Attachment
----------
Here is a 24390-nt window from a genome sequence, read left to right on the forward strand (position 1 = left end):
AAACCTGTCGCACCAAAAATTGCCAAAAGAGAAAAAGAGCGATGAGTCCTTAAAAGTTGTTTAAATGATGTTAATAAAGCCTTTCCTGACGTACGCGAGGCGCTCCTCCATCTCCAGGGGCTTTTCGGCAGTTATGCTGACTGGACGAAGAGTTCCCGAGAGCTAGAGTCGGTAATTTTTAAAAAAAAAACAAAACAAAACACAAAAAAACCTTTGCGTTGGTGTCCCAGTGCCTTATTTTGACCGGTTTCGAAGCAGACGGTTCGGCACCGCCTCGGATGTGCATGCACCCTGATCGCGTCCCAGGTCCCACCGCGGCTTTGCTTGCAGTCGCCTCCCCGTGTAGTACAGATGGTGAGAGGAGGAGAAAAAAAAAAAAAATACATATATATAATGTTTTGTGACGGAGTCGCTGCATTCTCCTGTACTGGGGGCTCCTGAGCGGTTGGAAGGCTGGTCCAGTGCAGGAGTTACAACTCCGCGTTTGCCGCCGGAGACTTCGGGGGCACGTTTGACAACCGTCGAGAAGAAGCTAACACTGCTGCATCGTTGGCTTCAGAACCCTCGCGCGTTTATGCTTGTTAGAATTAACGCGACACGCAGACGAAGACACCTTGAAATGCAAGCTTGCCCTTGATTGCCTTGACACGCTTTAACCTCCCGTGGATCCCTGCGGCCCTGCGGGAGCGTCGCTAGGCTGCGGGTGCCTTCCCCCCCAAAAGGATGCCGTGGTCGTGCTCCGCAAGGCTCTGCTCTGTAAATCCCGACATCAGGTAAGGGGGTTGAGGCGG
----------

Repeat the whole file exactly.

Here is a 24390-nt window from a genome sequence, read left to right on the forward strand (position 1 = left end):
AAACCTGTCGCACCAAAAATTGCCAAAAGAGAAAAAGAGCGATGAGTCCTTAAAAGTTGTTTAAATGATGTTAATAAAGCCTTTCCTGACGTACGCGAGGCGCTCCTCCATCTCCAGGGGCTTTTCGGCAGTTATGCTGACTGGACGAAGAGTTCCCGAGAGCTAGAGTCGGTAATTTTTAAAAAAAAAACAAAACAAAACACAAAAAAACCTTTGCGTTGGTGTCCCAGTGCCTTATTTTGACCGGTTTCGAAGCAGACGGTTCGGCACCGCCTCGGATGTGCATGCACCCTGATCGCGTCCCAGGTCCCACCGCGGCTTTGCTTGCAGTCGCCTCCCCGTGTAGTACAGATGGTGAGAGGAGGAGAAAAAAAAAAAAAATACATATATATAATGTTTTGTGACGGAGTCGCTGCATTCTCCTGTACTGGGGGCTCCTGAGCGGTTGGAAGGCTGGTCCAGTGCAGGAGTTACAACTCCGCGTTTGCCGCCGGAGACTTCGGGGGCACGTTTGACAACCGTCGAGAAGAAGCTAACACTGCTGCATCGTTGGCTTCAGAACCCTCGCGCGTTTATGCTTGTTAGAATTAACGCGACACGCAGACGAAGACACCTTGAAATGCAAGCTTGCCCTTGATTGCCTTGACACGCTTTAACCTCCCGTGGATCCCTGCGGCCCTGCGGGAGCGTCGCTAGGCTGCGGGTGCCTTCCCCCCCAAAAGGATGCCGTGGTCGTGCTCCGCAAGGCTCTGCTCTGTAAATCCCGACATCAGGTAAGGGGGTTGAGGCGG